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10 Relationship Tips From A Wedding Reporter Who's Seen It All

The author of The Real Thing: Lessons on Love and Life from a Wedding Reporter's Notebook shares her best advice.

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Ellen McCarthy interviewed more than 200 couples and dozens of relationship experts during the four years she spent writing about weddings and relationships for the Washington Post. Here's what she told BuzzFeed Life about what makes the strongest relationships work.

Susan Biddle / The Washington Post

1. Hang in there.

So many couples told me about the surprising rewards of sticking it out. Leila and Tony had been together for more than 30 years — struggling together through infertility, career changes, and the challenges that came with raising a daughter with severe disabilities. But as Tony said, "We had the resolve to resolve everything that happened in our relationship." And Leila likes to tell younger women to hang in there. "Because if you can work through it, what you get on the other side is something you can't even imagine — it's very beautiful."

2. Pay attention.

Real attention. The kind that can only happen when you unleash the death grip on your smartphone. Your spouse is changing every day. One groom, who'd been with his fiancée for five years, was amazed — and excited — to continually discover new aspects of her personality. "I'll probably keep learning about her for the rest of my life," he said. And as Zen teacher John Tarrant put it, "Attention is the most basic form of love."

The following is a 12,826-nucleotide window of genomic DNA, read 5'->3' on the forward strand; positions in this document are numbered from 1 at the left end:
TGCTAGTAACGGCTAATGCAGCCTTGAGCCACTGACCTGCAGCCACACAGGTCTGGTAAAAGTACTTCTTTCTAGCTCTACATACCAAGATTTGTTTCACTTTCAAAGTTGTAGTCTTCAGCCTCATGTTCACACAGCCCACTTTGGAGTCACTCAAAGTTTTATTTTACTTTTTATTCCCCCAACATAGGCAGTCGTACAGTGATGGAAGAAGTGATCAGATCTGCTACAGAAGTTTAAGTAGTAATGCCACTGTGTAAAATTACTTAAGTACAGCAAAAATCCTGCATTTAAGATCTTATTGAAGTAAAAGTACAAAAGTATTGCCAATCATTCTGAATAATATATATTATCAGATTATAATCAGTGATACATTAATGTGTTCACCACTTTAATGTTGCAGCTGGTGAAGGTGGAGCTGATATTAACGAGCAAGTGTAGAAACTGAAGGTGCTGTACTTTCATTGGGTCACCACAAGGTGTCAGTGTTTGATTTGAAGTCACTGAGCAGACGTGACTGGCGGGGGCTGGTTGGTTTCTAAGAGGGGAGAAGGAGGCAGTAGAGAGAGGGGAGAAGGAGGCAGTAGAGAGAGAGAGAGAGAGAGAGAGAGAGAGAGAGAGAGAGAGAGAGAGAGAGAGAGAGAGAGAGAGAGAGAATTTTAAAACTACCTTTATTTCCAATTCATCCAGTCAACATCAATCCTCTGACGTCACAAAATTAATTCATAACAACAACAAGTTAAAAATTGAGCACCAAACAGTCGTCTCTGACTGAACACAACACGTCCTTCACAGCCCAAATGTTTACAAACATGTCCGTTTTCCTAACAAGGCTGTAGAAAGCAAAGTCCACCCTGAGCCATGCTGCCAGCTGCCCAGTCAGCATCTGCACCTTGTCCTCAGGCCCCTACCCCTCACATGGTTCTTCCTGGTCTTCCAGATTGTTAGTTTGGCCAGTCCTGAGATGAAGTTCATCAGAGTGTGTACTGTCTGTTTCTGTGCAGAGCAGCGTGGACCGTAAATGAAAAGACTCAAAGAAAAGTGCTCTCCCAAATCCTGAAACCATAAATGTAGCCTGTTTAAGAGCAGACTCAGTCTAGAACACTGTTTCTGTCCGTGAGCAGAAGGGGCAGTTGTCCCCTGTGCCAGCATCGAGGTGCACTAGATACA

3. Check your expectations.

When you're single it seems like finding the right person is the hard part — after that everything should magically fall into place. And maybe it does. At least until it turns out your Prince Charming is incapable unloading the dishwasher. Or that your dream woman drives you bonkers with her constant indecisiveness. Writer Iris Krasnow was tempted to leave her marriage until a sex therapist friend gave her three words of advice: "Lower your expectations." Meaning: if you're not counting on constant state of Happily-Ever-After wedded bliss, you'll be better prepared to deal with rough patches that inevitably hit even the best marriages. Almost 30 years later, Iris is glad she listened.

4. Express your needs.

Your partner is not, presumably, a mindreader. If you want a back rub or a hug or some alone time — well, for crying out loud, SAY SO! One bride-to-be, Abby, asked her fiancé to write out a list of expectations before they moved in together. "It was really, really detailed stuff," she said. "Like, 'If you come home from work and you've had a bad day, where are you going to go in the house?'" Instant relationship roadmap.

5. Learn how to truly apologize.

We all screw up a zillion times a day. But muttering a terse "sor-ry" doesn't get you out of jail free. Researchers have found that marital happiness depends not on the number of mea culpas exchanged between couples, but on the sincerity of the apologies. As Ben Franklin said, "Never ruin an apology with an excuse."